Title

Differing influences of virus burden and immune activation on disease severity in secondary dengue-3 virus infections

UMMS Affiliation

Center for Infectious Disease and Vaccine Research; Department of Medicine, Division of Infectious Diseases and Immunology

Publication Date

5-1-2002

Document Type

Article

Disciplines

Immunity | Immunology and Infectious Disease | Immunology of Infectious Disease | Infectious Disease

Abstract

Dengue hemorrhagic fever (DHF), the most severe form of illness following infection with a dengue virus, is characterized by plasma leakage, thrombocytopenia, and hepatic inflammation. The interrelationships among virus burden, immune activation, and development of DHF were examined in 54 children with secondary dengue-3 virus infections participating in a prospective, hospital-based study. DHF was associated with higher mean plasma viremia early in illness and earlier peak plasma interferon-gamma levels. Maximum plasma viremia levels correlated with the degree of plasma leakage and thrombocytopenia. Maximum plasma levels of interleukin (IL)-10 and soluble tumor necrosis factor receptor-II correlated with the degree of thrombocytopenia, independently of viremia levels. Hepatic transaminase elevation correlated with plasma soluble IL-2 receptor levels and not with viremia levels. Quantitative differences in virus burden and host immune responses, and the timing of type 1 cytokine responses, have differing influences on the severity of disease manifestations during secondary dengue-3 virus infections.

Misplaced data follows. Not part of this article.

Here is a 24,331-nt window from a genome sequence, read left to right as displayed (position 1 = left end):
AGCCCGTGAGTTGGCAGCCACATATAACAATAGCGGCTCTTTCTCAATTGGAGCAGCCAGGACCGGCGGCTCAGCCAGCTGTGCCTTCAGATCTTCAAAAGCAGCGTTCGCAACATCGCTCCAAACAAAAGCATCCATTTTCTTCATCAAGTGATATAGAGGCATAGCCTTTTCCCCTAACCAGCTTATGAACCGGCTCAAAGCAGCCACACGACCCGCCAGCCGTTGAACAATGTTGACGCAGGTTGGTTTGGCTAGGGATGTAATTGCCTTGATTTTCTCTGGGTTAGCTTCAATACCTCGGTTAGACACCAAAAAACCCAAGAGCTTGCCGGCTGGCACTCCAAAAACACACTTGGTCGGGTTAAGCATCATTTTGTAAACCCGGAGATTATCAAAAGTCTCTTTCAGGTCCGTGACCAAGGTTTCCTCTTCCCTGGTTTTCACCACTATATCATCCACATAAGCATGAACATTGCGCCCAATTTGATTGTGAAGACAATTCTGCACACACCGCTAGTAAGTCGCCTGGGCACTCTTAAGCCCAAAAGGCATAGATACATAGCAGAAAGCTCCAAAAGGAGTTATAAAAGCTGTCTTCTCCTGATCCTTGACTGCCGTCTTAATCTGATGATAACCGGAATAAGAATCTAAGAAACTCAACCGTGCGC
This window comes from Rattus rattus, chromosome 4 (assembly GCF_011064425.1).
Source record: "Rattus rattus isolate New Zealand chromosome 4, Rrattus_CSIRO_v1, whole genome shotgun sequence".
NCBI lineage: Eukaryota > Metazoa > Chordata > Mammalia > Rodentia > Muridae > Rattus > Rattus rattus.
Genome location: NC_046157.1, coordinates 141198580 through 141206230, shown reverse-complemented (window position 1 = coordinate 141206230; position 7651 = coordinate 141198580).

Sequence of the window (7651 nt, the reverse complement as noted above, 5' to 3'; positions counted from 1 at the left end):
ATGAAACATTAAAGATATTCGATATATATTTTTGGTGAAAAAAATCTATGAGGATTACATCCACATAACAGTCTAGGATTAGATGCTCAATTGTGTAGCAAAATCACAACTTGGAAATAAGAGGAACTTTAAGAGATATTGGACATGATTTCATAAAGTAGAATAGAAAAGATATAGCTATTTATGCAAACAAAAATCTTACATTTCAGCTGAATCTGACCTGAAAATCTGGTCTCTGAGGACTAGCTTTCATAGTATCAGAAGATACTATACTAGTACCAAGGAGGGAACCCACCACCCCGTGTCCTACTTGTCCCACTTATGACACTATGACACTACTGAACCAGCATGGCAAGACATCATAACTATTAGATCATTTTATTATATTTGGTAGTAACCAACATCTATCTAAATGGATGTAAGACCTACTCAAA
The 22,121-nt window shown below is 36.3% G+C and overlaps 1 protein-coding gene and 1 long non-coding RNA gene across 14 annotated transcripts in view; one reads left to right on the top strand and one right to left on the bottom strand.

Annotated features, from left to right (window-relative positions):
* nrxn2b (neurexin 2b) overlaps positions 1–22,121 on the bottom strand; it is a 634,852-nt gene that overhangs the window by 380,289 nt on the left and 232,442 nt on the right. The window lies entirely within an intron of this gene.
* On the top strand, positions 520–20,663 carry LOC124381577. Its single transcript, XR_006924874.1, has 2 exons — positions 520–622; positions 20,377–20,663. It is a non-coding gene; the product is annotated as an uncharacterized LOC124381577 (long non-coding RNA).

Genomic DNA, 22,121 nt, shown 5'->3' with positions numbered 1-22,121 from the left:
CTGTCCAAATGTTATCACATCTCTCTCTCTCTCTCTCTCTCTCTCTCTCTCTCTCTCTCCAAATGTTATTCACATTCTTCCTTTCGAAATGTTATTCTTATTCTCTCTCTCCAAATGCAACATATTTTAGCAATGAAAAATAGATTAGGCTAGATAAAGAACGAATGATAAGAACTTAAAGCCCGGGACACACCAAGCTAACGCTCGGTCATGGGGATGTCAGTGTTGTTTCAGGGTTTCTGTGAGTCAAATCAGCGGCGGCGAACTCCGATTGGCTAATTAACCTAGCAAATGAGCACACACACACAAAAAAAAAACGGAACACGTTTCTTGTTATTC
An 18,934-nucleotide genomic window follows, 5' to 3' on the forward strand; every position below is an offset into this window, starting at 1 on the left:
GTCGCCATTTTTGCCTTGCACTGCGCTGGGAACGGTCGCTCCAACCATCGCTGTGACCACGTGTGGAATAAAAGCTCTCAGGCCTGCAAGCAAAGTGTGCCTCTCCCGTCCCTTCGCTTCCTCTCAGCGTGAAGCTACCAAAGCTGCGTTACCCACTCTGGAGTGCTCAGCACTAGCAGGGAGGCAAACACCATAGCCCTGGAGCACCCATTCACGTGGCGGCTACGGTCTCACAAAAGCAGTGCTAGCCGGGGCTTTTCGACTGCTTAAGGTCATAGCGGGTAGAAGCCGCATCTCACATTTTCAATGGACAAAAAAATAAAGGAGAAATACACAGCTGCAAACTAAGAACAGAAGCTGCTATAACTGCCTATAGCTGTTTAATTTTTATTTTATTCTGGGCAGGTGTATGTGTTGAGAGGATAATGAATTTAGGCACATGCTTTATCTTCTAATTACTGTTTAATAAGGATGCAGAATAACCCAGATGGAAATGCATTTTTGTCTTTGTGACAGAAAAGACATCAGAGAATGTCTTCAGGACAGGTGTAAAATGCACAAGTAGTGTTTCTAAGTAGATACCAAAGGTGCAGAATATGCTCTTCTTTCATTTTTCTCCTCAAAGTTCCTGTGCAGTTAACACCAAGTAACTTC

Rights and Permissions

Citation: J Infect Dis. 2002 May 1;185(9):1213-21. Epub 2002 Apr 16. doi:10.1086/340365 Link to article on publisher's site

Journal/Book/Conference Title

The Journal of infectious diseases

Related Resources

Link to Article in PubMed

PubMed ID

12001037